In the contactless payment space, in fact, I would suggest that the conditions are right for what my co-author and I call “scouting options”. These are limited-downside forays into new markets which help you learn something about customer preferences. The core idea behind a scouting option is that you keep it limited and specify the hypotheses about customers that you want to test. In contactless payments, there are a large number of such options being tested right now.
- Bank of America is offering a “mini card” that can go on a keychain but be swiped in a traditional reader.
- Mastercard is testing a wristwatch with an embedded card.
- Visa is offering a ‘micro tag’ key card that it offers to partner institutions.
- Citigroup is testing a payment tag that can be used in the New York City subway system.
Many, of course, believe that the future of payments lies in other devices, such as mobile phones. Today in Japan and Finland, it is commonplace for people to pay for things with their mobiles. In parts of Africa, the mobile phone network is taking over from banking as the primary vehicle through which individuals get money to one another. The key point is that at this moment, nobody knows. So even though there is a technology that works, it doesn’t make sense to make a big bet, because there is just too much uncertainty about the market demand. So taking out lots of options, at low cost, is a more sensible way to go forward.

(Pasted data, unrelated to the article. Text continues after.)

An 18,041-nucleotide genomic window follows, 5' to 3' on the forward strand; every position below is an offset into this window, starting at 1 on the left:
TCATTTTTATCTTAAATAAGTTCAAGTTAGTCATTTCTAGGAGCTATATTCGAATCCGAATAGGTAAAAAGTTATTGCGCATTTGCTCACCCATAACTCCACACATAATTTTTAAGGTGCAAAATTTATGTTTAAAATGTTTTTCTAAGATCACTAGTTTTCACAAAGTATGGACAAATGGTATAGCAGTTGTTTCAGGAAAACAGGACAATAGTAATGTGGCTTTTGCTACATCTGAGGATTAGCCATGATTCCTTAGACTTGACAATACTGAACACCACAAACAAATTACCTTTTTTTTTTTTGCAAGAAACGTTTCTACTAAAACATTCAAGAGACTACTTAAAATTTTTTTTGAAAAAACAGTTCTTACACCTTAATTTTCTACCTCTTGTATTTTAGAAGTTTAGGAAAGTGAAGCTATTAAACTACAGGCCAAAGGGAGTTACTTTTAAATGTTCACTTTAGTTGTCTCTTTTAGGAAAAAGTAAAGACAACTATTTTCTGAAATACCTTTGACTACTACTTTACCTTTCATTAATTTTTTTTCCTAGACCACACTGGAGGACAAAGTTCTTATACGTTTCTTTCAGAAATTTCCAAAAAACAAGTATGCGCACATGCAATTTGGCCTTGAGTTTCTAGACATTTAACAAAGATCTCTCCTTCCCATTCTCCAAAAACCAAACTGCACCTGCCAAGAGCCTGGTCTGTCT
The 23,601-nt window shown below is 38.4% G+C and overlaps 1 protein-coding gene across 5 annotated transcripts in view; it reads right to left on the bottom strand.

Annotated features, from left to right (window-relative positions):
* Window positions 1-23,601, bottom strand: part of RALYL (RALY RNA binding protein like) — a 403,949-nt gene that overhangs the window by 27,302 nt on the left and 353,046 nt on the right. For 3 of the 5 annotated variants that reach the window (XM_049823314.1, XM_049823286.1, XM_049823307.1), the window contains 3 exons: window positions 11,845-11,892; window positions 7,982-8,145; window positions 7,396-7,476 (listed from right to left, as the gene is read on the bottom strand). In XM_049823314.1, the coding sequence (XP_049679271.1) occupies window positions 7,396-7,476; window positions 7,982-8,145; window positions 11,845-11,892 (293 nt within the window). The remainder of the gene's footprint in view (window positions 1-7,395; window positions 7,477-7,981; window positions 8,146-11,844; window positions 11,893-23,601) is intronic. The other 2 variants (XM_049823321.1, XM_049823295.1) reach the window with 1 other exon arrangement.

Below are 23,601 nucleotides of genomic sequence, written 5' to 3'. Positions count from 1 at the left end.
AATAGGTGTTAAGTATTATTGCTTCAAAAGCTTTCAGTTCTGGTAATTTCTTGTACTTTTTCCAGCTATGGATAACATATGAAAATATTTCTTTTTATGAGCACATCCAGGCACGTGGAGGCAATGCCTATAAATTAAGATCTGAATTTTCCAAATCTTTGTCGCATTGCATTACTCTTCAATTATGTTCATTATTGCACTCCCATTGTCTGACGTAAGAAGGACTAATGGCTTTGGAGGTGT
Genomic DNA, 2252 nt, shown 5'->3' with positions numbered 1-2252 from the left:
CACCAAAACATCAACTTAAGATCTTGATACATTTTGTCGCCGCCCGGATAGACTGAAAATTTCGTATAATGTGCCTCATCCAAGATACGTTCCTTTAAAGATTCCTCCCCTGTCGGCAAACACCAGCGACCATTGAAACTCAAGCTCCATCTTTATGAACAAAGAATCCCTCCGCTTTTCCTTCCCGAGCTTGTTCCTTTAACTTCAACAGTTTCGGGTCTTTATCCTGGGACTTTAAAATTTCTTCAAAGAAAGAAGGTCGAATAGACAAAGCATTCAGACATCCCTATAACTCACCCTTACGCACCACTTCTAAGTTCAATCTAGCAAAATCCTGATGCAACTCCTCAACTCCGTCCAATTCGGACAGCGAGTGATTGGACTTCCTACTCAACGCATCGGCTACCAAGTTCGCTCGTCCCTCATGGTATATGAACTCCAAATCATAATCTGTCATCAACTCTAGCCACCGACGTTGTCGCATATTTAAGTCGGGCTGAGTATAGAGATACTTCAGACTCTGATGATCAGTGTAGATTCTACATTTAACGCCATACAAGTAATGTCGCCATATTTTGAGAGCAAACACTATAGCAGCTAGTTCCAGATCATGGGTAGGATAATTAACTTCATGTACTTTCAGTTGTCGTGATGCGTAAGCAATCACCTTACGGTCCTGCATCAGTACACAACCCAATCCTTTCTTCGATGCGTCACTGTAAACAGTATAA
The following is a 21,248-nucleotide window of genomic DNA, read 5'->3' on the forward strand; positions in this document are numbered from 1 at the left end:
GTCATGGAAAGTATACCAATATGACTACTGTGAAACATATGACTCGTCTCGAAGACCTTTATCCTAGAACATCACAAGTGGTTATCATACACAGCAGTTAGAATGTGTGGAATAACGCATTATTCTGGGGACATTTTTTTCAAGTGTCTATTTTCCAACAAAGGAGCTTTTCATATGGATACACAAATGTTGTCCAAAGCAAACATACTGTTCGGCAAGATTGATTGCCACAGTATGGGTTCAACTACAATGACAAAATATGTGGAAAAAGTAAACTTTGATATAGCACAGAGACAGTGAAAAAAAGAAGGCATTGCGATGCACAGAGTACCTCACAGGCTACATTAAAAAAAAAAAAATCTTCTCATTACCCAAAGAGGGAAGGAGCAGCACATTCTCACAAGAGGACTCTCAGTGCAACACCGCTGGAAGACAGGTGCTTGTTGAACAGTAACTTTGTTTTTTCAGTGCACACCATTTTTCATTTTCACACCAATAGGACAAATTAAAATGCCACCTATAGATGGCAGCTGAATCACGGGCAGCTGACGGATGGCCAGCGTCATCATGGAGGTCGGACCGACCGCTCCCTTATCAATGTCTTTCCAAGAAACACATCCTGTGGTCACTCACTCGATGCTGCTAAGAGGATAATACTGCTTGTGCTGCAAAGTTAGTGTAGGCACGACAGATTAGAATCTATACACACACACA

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- Posted Rita McGrath on March 31, 2008
"We spend 70 percent of our time on core search and ads. We spend 20 percent on adjacent businesses, ones related to the core businesses in some interesting way. And then 10 percent of our time should be on things that are truly new.
Very reassuring to learn that the advice works well in practice. For more, see the article in December 2005 Business 2.0 "The 70 Percent Solution".
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- Posted Admin on December 31, 2005